What receives far less attention is the disheartening state of civics, history, and economics instruction in our high schools and universities. Whether in the context of public or private institutions (though one could postulate which form of education, by and large, imparts the most enlightenment to students with regard to these subjects), the vast majority of U.S. students graduate and enter the work force or college with a tangibly inadequate grasp of the traditions and schools of thought that make America distinctly American. Since high schoolers who are eligible to vote during their senior year lack exposure to the components that guarantee American liberty, we should almost thankful that their voting patterns are what they are.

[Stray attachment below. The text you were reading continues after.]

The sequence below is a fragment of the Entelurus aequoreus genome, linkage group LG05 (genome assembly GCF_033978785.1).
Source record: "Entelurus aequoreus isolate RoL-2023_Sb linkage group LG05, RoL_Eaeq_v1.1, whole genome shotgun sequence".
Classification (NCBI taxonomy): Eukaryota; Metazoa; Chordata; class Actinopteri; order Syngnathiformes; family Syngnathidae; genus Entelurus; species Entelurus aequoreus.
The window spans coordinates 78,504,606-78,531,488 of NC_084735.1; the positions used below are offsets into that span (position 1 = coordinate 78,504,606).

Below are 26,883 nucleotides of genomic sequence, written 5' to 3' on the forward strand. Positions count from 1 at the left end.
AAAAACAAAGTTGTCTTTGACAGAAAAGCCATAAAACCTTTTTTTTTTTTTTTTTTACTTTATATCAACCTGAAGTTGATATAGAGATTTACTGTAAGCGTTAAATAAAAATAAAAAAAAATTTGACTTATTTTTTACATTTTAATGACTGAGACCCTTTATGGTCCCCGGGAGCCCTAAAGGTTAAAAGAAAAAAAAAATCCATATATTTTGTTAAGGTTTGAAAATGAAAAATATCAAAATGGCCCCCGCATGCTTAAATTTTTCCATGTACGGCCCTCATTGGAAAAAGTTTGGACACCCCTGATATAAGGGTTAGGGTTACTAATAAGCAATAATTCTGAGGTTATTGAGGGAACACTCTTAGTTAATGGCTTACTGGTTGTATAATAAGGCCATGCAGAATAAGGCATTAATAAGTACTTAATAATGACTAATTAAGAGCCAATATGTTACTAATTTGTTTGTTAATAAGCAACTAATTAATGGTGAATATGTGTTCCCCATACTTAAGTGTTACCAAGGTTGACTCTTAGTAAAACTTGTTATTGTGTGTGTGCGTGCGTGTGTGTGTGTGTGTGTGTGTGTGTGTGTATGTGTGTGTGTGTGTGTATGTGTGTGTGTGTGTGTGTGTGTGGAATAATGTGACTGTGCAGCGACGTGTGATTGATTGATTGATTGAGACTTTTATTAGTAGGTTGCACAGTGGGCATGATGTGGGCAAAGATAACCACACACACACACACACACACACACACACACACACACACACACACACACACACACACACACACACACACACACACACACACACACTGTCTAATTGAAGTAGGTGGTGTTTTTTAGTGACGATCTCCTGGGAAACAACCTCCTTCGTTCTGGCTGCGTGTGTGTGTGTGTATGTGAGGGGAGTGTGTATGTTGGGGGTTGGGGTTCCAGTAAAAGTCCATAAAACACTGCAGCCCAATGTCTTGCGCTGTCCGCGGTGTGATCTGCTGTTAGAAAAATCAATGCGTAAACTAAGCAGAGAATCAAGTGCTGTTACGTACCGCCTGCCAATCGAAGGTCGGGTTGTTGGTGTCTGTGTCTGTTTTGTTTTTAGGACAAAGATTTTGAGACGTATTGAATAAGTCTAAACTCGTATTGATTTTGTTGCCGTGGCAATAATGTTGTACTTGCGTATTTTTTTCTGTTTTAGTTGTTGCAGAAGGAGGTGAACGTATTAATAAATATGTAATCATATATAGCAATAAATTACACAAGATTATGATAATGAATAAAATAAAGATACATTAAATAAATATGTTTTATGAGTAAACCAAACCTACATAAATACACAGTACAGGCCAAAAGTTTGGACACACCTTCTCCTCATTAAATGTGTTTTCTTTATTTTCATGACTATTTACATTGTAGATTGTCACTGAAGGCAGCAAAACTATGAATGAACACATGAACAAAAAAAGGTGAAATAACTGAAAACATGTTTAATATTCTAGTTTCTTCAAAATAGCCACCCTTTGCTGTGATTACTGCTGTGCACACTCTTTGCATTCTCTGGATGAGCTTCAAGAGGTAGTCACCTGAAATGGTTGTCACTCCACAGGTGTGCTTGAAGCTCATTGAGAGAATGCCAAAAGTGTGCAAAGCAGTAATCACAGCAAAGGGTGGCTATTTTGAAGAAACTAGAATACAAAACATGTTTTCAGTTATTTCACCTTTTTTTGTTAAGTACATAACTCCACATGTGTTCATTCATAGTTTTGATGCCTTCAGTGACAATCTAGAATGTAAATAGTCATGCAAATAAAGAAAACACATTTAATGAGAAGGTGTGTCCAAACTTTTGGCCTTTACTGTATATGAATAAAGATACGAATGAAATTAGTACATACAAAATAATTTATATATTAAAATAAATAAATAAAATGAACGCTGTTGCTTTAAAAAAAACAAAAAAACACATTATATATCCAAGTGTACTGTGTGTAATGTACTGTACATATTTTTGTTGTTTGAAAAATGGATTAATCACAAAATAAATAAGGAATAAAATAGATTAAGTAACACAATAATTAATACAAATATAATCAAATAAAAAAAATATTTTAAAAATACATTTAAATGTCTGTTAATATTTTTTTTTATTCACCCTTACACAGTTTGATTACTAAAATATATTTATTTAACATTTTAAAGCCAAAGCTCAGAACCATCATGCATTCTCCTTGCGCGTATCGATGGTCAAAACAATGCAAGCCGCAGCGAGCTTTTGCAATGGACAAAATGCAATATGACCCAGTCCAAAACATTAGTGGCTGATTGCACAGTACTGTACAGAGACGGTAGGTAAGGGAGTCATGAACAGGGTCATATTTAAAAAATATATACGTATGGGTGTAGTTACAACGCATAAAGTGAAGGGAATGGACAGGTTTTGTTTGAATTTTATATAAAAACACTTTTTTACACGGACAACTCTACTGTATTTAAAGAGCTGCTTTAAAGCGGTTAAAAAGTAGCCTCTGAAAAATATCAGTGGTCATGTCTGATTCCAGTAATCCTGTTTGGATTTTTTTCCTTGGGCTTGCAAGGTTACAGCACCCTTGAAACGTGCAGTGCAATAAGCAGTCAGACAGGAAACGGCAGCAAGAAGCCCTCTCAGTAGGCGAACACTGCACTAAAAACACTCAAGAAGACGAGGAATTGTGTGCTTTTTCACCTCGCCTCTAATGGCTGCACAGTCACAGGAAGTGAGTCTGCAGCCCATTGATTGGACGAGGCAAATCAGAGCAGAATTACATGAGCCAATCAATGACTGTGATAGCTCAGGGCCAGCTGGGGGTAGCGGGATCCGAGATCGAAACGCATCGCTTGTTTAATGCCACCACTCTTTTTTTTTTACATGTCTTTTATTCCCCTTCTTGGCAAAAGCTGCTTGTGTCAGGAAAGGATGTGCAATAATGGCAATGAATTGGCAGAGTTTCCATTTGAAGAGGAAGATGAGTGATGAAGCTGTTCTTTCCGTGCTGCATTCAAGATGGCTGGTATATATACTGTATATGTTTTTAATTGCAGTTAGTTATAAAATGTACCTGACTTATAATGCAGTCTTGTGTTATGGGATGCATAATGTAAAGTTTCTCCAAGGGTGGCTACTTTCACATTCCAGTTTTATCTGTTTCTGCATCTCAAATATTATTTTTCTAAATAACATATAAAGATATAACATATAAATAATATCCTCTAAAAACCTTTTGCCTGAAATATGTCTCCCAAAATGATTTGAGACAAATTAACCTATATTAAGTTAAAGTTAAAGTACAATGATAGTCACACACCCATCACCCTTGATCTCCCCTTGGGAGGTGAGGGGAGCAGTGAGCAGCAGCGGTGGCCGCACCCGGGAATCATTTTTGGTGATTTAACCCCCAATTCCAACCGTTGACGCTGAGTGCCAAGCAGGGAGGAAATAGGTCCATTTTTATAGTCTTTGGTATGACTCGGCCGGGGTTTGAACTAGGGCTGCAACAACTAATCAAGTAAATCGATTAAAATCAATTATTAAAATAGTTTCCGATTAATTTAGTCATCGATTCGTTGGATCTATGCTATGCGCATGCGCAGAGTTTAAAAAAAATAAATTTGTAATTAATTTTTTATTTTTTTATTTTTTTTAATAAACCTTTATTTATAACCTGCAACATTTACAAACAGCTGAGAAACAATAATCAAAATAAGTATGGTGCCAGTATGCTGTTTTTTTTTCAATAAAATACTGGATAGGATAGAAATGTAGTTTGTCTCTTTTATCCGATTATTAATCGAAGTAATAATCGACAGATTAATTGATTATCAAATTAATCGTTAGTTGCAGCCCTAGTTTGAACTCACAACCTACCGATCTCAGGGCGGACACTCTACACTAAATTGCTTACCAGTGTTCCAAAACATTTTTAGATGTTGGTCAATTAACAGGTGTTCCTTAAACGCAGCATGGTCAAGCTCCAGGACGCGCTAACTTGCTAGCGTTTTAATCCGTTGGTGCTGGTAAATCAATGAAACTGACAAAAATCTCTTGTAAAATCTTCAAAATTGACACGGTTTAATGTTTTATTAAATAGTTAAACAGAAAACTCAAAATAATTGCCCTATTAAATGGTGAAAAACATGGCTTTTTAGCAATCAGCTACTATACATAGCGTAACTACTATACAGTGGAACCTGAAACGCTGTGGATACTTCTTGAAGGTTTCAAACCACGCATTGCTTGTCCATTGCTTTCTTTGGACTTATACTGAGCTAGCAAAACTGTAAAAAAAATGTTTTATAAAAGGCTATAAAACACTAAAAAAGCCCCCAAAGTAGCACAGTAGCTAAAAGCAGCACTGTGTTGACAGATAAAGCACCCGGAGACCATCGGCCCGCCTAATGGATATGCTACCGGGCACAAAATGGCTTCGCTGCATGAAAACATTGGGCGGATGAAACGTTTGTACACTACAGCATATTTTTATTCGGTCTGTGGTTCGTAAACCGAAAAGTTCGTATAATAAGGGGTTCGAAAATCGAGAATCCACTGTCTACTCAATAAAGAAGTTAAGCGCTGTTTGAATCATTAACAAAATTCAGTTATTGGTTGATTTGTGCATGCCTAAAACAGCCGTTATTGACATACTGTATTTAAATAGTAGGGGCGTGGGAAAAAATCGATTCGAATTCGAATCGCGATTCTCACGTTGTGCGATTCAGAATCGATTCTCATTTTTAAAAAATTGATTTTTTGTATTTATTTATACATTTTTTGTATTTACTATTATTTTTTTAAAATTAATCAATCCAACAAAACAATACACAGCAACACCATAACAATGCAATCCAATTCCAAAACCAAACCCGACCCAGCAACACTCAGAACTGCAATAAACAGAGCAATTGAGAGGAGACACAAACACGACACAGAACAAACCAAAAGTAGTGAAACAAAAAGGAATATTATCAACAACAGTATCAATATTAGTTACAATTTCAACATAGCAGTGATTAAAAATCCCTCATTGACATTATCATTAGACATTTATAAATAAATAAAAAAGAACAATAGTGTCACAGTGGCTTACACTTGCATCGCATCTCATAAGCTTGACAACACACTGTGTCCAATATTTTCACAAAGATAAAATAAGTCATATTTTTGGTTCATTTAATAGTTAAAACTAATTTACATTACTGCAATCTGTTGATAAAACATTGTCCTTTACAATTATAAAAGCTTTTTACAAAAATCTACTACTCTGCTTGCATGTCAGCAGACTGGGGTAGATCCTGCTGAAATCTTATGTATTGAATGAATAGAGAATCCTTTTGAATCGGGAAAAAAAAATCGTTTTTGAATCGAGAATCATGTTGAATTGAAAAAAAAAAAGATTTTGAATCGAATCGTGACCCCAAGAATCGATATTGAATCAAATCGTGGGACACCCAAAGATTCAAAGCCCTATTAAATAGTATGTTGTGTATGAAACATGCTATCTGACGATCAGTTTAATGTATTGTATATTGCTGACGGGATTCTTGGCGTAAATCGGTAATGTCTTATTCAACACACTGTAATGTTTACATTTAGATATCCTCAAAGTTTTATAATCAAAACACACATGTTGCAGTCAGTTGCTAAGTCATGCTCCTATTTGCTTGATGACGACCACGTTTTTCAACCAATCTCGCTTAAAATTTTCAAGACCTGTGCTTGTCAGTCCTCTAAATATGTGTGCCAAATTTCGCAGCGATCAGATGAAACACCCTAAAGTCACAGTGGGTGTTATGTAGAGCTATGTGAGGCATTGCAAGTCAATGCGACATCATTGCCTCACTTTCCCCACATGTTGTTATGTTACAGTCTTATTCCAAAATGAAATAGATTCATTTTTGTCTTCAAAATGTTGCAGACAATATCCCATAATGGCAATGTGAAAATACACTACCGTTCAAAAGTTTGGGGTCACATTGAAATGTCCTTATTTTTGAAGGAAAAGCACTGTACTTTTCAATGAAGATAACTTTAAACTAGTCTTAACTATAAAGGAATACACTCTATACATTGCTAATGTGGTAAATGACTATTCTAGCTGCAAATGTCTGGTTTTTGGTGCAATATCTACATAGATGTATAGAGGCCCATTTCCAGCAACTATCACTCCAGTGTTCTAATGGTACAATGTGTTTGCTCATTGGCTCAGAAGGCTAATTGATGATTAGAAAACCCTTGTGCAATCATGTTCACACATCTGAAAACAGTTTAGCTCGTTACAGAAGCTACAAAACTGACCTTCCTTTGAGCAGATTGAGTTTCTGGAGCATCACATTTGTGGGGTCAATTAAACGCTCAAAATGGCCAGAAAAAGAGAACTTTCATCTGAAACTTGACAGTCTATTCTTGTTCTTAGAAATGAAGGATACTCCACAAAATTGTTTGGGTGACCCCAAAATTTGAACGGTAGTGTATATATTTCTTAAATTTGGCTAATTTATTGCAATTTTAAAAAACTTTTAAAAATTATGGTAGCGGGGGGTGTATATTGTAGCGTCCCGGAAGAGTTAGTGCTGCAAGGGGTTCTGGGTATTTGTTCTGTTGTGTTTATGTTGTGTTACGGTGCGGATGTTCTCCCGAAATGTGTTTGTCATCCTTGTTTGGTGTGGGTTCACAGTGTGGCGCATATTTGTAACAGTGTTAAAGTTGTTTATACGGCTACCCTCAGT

The widespread lack of awareness regarding the principles of freedom in our school curriculum is a virus effecting even the most politically active among us. The bulk of our high school graduates’ history diet has consisted of what economist Thomas Woods facetiously refers to as the “Official Version of History”, meaning they are only exposed to what has been previously approved by the government’s court historians and stenographers. Essentially, they are determined to strip American history down to a few overly simplistic talking points. ‘If it cannot be neatly summed up in a span of three sentences, then it must not be relevant’ is the mindset these registrars of history want our students to leave school possessing.